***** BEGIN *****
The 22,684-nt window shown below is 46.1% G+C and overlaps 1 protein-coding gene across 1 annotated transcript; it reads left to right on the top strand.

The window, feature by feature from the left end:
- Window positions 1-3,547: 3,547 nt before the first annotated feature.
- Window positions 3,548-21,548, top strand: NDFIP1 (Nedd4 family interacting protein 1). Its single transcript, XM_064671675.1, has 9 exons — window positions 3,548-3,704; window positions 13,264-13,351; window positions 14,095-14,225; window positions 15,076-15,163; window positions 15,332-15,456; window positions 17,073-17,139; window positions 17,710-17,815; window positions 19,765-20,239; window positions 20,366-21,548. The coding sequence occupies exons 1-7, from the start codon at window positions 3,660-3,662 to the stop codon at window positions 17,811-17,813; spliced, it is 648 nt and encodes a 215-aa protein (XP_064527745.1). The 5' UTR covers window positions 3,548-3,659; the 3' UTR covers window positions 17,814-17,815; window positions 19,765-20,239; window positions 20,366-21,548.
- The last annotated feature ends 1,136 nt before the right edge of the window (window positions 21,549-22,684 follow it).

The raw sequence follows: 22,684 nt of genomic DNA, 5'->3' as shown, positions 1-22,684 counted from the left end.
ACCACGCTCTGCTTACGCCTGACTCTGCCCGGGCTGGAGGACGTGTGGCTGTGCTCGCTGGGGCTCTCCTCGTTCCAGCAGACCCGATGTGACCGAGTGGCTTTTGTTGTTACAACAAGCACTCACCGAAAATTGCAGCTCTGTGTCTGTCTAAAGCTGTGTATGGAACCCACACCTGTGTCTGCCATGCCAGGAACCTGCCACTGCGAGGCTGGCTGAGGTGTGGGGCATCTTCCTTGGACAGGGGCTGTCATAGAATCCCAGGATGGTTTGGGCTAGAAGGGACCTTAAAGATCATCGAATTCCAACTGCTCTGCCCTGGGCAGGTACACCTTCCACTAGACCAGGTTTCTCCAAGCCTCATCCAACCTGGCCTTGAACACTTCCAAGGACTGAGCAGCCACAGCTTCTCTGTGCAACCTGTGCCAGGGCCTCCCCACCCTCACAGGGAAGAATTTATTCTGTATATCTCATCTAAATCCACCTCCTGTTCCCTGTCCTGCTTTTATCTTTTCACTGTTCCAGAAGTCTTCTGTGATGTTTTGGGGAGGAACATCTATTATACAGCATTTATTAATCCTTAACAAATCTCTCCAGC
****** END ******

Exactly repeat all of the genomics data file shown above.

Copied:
The 22,684-nt window shown below is 46.1% G+C and overlaps 1 protein-coding gene across 1 annotated transcript; it reads left to right on the top strand.

The window, feature by feature from the left end:
- Window positions 1-3,547: 3,547 nt before the first annotated feature.
- Window positions 3,548-21,548, top strand: NDFIP1 (Nedd4 family interacting protein 1). Its single transcript, XM_064671675.1, has 9 exons — window positions 3,548-3,704; window positions 13,264-13,351; window positions 14,095-14,225; window positions 15,076-15,163; window positions 15,332-15,456; window positions 17,073-17,139; window positions 17,710-17,815; window positions 19,765-20,239; window positions 20,366-21,548. The coding sequence occupies exons 1-7, from the start codon at window positions 3,660-3,662 to the stop codon at window positions 17,811-17,813; spliced, it is 648 nt and encodes a 215-aa protein (XP_064527745.1). The 5' UTR covers window positions 3,548-3,659; the 3' UTR covers window positions 17,814-17,815; window positions 19,765-20,239; window positions 20,366-21,548.
- The last annotated feature ends 1,136 nt before the right edge of the window (window positions 21,549-22,684 follow it).

The raw sequence follows: 22,684 nt of genomic DNA, 5'->3' as shown, positions 1-22,684 counted from the left end.
ACCACGCTCTGCTTACGCCTGACTCTGCCCGGGCTGGAGGACGTGTGGCTGTGCTCGCTGGGGCTCTCCTCGTTCCAGCAGACCCGATGTGACCGAGTGGCTTTTGTTGTTACAACAAGCACTCACCGAAAATTGCAGCTCTGTGTCTGTCTAAAGCTGTGTATGGAACCCACACCTGTGTCTGCCATGCCAGGAACCTGCCACTGCGAGGCTGGCTGAGGTGTGGGGCATCTTCCTTGGACAGGGGCTGTCATAGAATCCCAGGATGGTTTGGGCTAGAAGGGACCTTAAAGATCATCGAATTCCAACTGCTCTGCCCTGGGCAGGTACACCTTCCACTAGACCAGGTTTCTCCAAGCCTCATCCAACCTGGCCTTGAACACTTCCAAGGACTGAGCAGCCACAGCTTCTCTGTGCAACCTGTGCCAGGGCCTCCCCACCCTCACAGGGAAGAATTTATTCTGTATATCTCATCTAAATCCACCTCCTGTTCCCTGTCCTGCTTTTATCTTTTCACTGTTCCAGAAGTCTTCTGTGATGTTTTGGGGAGGAACATCTATTATACAGCATTTATTAATCCTTAACAAATCTCTCCAGC